Croque Madame

Oh, 'ello, weeders, I em steel en Frahnce, oui! Ooh la la! Are you, 'ow you say, jealous? Well, do not be. Eef you weesh you could also go to Frahnce, I say go. Eet ees very possible. Okay, enough of that dumb accent. Anyway, I shared some tips on how to travel affordably over on my travel blog, if you need some help.

To get you all in the French-y spirit with me, I'm sharing a croque madame today. If you're unfamiliar, a croque monsieur is a grilled ham and cheese sandwich. Chuck an egg on top and it's a croque madame! Trust me, it's egg-cellent, egg-straordinary, egg-stravagant!

By the way, I really need to apologize in advance about the little shmutz that was on my lens when I took the photos below. It wasn't apparent to me at all while I was taking the photos and I only realized it after I uploaded them to my computer to start editing. I'm not positive when it happened but I cooked multiple things on this particular day (and planted my garden), and I think all of the photos are somewhat tainted. My bad!
2 slices of bread (I used a crusty sourdough loaf)
1 teaspoon butter
1 teaspoon flour
½ cup milk
1 clove garlic, minced
pinch nutmeg
pinch black pepper
¼ teaspoon dijon mustard
¼ cup + ¼ cup grated gruyere cheese
2 slices ham
1 large egg
+ butter

Start by making the mornay sauce (a cheese sauce), which is a bechamel (cream sauce) with cheese mixed in. So, start by throwing butter and garlic in a saucepan. Once the butter melts and the garlic is sizzling, add a little flour and whisk vigorously until a lovely, smooth roux forms. Then, add in a little dijon mustard and whisk that in. Finally, pour in a bit of milk, whisking to get rid of lumps, and bring the sauce to a boil and then reduce to a simmer until it's nice and thick.
Once the sauce is lovely and thick, add in a little black pepper and nutmeg for a boost of flavor. Then, dump in the cheese and whisk until it's all melted and smooth and then set the sauce aside. The nutmeg will add a bit of some'n some'n to the sauce. Rachael Ray always says it's the thing that makes people go, "Mmm, what is that?" but that's not a helpful description, Rach. I would say it adds a bit of warmth and just a hint of spice that pairs well with dairy. It's slightly sweet, kind of nutty (duh), and it's kind of earthy.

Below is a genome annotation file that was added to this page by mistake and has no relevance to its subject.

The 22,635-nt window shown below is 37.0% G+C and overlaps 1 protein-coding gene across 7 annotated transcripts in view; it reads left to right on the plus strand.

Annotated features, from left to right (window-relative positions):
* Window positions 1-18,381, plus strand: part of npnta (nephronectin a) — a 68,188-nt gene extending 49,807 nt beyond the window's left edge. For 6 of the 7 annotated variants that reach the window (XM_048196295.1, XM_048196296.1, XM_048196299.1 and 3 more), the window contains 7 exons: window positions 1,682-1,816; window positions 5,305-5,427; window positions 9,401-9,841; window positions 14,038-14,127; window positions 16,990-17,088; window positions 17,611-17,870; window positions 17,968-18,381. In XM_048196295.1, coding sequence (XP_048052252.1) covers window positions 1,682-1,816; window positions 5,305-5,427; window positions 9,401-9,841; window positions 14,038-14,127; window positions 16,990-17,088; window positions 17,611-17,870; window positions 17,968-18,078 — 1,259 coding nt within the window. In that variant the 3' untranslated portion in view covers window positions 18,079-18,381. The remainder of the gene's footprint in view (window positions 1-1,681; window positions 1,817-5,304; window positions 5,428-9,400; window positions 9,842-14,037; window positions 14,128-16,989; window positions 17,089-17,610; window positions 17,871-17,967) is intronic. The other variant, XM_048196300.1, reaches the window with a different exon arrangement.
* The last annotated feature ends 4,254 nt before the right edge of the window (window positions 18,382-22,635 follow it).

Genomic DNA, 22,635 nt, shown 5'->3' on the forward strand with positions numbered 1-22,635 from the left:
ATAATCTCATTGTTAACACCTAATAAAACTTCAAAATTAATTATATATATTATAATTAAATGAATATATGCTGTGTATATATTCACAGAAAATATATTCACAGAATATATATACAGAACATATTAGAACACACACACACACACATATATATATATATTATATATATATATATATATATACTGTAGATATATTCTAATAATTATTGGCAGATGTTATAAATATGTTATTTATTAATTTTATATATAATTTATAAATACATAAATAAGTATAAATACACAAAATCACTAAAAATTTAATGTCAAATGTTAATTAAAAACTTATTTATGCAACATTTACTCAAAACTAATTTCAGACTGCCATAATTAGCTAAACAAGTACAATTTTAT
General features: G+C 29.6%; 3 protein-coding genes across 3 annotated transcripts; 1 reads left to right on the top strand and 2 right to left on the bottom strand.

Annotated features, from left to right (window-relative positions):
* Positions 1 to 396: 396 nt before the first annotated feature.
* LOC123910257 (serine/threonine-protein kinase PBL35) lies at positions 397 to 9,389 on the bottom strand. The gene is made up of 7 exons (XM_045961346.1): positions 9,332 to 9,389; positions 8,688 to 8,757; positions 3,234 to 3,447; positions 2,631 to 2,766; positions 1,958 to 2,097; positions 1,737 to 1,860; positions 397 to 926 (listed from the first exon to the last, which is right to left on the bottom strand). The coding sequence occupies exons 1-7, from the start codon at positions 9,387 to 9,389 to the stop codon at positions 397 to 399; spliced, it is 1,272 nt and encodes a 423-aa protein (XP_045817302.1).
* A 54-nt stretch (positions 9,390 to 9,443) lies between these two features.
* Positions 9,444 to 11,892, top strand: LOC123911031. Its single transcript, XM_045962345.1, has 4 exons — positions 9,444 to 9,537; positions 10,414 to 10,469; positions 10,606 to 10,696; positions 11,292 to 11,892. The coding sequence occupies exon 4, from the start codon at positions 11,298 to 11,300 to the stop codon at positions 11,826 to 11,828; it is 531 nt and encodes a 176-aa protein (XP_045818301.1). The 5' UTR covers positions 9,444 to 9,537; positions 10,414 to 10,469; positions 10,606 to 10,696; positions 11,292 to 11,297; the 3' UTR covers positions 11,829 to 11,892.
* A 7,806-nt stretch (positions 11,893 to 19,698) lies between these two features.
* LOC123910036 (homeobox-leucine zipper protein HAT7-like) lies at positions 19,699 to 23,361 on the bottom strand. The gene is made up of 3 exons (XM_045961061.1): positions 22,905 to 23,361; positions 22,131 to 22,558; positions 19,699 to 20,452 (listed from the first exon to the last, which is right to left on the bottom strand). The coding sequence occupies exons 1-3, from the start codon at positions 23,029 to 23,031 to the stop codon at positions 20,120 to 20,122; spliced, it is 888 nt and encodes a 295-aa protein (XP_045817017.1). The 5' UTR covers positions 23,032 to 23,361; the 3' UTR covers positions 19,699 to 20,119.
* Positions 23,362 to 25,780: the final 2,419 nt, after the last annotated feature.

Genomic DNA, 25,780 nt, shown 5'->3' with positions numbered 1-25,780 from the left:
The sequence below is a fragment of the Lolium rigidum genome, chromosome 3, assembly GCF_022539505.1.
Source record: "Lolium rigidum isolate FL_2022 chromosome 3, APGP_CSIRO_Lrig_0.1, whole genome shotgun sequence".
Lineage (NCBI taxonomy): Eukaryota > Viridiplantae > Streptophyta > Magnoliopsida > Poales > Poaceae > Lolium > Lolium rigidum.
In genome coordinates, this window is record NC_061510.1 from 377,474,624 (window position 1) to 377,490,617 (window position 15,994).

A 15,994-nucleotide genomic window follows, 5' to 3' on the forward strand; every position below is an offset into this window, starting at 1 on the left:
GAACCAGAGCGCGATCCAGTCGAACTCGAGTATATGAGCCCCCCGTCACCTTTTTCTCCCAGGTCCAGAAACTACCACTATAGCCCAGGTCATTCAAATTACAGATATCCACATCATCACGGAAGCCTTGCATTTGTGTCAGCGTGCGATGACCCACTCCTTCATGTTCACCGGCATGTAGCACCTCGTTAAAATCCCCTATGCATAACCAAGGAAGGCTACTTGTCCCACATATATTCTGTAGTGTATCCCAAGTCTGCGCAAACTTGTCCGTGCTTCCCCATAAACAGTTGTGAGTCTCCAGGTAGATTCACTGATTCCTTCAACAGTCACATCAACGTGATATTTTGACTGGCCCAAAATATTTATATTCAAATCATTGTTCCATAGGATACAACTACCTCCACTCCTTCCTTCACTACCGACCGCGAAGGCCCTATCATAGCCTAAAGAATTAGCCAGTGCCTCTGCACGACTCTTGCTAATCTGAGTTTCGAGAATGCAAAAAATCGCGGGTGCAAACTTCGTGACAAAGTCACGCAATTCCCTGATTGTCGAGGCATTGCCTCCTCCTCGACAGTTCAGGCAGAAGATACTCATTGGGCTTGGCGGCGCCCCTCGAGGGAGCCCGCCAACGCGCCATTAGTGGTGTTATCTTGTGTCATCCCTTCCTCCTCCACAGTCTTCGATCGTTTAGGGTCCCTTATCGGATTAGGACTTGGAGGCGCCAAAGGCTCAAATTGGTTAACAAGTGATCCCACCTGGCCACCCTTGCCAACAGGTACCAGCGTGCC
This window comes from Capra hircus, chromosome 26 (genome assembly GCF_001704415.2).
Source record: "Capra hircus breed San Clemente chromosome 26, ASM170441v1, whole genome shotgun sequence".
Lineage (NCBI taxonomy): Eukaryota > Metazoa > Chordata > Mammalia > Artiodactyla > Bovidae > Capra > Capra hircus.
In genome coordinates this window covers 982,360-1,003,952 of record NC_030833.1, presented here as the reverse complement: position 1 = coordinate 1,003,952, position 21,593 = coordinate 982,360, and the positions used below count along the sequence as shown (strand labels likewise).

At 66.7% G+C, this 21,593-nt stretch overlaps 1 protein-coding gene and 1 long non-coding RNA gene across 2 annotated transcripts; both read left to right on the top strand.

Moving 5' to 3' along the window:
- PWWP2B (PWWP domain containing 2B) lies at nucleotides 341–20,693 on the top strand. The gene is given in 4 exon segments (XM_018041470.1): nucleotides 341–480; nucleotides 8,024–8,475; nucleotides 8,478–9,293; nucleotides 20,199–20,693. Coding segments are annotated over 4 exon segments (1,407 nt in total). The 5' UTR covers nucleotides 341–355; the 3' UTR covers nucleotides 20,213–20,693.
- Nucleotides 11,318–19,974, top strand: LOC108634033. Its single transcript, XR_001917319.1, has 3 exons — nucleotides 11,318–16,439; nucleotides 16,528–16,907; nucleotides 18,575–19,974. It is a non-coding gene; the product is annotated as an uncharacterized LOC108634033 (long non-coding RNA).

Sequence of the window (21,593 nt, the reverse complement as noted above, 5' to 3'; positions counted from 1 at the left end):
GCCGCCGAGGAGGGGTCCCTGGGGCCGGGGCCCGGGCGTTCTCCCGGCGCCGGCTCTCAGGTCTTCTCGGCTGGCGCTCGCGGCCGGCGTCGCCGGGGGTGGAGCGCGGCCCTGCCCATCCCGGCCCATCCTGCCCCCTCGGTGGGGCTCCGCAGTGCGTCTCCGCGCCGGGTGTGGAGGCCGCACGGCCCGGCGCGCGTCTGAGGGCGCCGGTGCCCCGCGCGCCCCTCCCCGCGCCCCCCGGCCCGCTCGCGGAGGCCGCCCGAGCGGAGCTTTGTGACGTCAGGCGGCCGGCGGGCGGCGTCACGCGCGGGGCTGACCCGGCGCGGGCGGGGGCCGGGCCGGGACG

To assemble the sandwiches, grab two thick slices of bread - you can control the thickness if you slice it up yourself - and butter each piece, but only on one side. Then, place the bread in your griddle pan or cast iron skillet, butter-side up. Let the bread toast gently on the unbuttered side for a minute or two and then flip. Spread a little of the mornay sauce on each slice of bread.
On top of the cheese sauce, add just a bit more cheese (yes! More cheese!) and then lay on a few slices of ham. I used prosciutto but any deli ham is fine. Then, close up the sandwich and let it toast a bit so that the cheese melts and fuses the sandwich together.
Then, what I like to do, is chuck the toasted sammie onto a foil-lined sheetpan, sprinkle a bit more cheese on top, and throw it in a hot broiler for a minute until the cheese melts and the edges get toasty.
But wait! There's more! Fry up an egg, either sunnyside up or over easy, your preference, and slap it on top of your cheesy toasted sandwich.
Doesn't that look great? Last step is to tuck in and enjoy.
The first bite's okay, but the second bite, the one where you break into that yellow oozy yolk, that one is killer. There's a good bit of salt from the ham and the cheese, the slightest bit of tang from the dijon, there's a great textural variation between the crisped up bread, the chewy ham, and the tender egg. It's just a great dish. These would make a great brunch dish too; impress the hell out of your guests.
Here's the recipe page: